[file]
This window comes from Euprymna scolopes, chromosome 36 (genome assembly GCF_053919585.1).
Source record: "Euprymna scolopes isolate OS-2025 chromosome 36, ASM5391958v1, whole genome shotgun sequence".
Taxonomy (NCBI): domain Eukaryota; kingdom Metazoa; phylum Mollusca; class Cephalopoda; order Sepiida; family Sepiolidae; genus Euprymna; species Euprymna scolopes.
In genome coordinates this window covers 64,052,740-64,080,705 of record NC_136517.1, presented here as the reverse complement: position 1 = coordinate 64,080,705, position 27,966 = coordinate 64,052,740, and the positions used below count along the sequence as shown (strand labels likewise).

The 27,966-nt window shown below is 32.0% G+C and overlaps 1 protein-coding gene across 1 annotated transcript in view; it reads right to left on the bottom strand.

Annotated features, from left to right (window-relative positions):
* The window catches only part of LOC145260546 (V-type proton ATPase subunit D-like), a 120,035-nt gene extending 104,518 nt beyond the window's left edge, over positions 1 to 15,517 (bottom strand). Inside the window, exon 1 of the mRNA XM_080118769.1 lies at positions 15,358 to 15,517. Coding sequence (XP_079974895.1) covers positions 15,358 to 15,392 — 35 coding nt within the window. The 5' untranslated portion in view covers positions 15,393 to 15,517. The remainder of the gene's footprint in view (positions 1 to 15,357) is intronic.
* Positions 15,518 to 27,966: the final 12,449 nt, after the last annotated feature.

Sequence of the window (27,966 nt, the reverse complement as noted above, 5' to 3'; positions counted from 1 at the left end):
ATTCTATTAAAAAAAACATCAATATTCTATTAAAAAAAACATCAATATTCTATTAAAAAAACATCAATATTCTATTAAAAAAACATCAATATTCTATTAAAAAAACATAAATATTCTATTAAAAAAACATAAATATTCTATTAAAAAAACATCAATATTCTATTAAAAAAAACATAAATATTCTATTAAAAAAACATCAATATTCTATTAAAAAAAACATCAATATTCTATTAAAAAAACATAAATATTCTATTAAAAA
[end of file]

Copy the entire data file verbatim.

This window comes from Euprymna scolopes, chromosome 36 (genome assembly GCF_053919585.1).
Source record: "Euprymna scolopes isolate OS-2025 chromosome 36, ASM5391958v1, whole genome shotgun sequence".
Taxonomy (NCBI): domain Eukaryota; kingdom Metazoa; phylum Mollusca; class Cephalopoda; order Sepiida; family Sepiolidae; genus Euprymna; species Euprymna scolopes.
In genome coordinates this window covers 64,052,740-64,080,705 of record NC_136517.1, presented here as the reverse complement: position 1 = coordinate 64,080,705, position 27,966 = coordinate 64,052,740, and the positions used below count along the sequence as shown (strand labels likewise).

The 27,966-nt window shown below is 32.0% G+C and overlaps 1 protein-coding gene across 1 annotated transcript in view; it reads right to left on the bottom strand.

Annotated features, from left to right (window-relative positions):
* The window catches only part of LOC145260546 (V-type proton ATPase subunit D-like), a 120,035-nt gene extending 104,518 nt beyond the window's left edge, over positions 1 to 15,517 (bottom strand). Inside the window, exon 1 of the mRNA XM_080118769.1 lies at positions 15,358 to 15,517. Coding sequence (XP_079974895.1) covers positions 15,358 to 15,392 — 35 coding nt within the window. The 5' untranslated portion in view covers positions 15,393 to 15,517. The remainder of the gene's footprint in view (positions 1 to 15,357) is intronic.
* Positions 15,518 to 27,966: the final 12,449 nt, after the last annotated feature.

Sequence of the window (27,966 nt, the reverse complement as noted above, 5' to 3'; positions counted from 1 at the left end):
ATTCTATTAAAAAAAACATCAATATTCTATTAAAAAAAACATCAATATTCTATTAAAAAAACATCAATATTCTATTAAAAAAACATCAATATTCTATTAAAAAAACATAAATATTCTATTAAAAAAACATAAATATTCTATTAAAAAAACATCAATATTCTATTAAAAAAAACATAAATATTCTATTAAAAAAACATCAATATTCTATTAAAAAAAACATCAATATTCTATTAAAAAAACATAAATATTCTATTAAAAA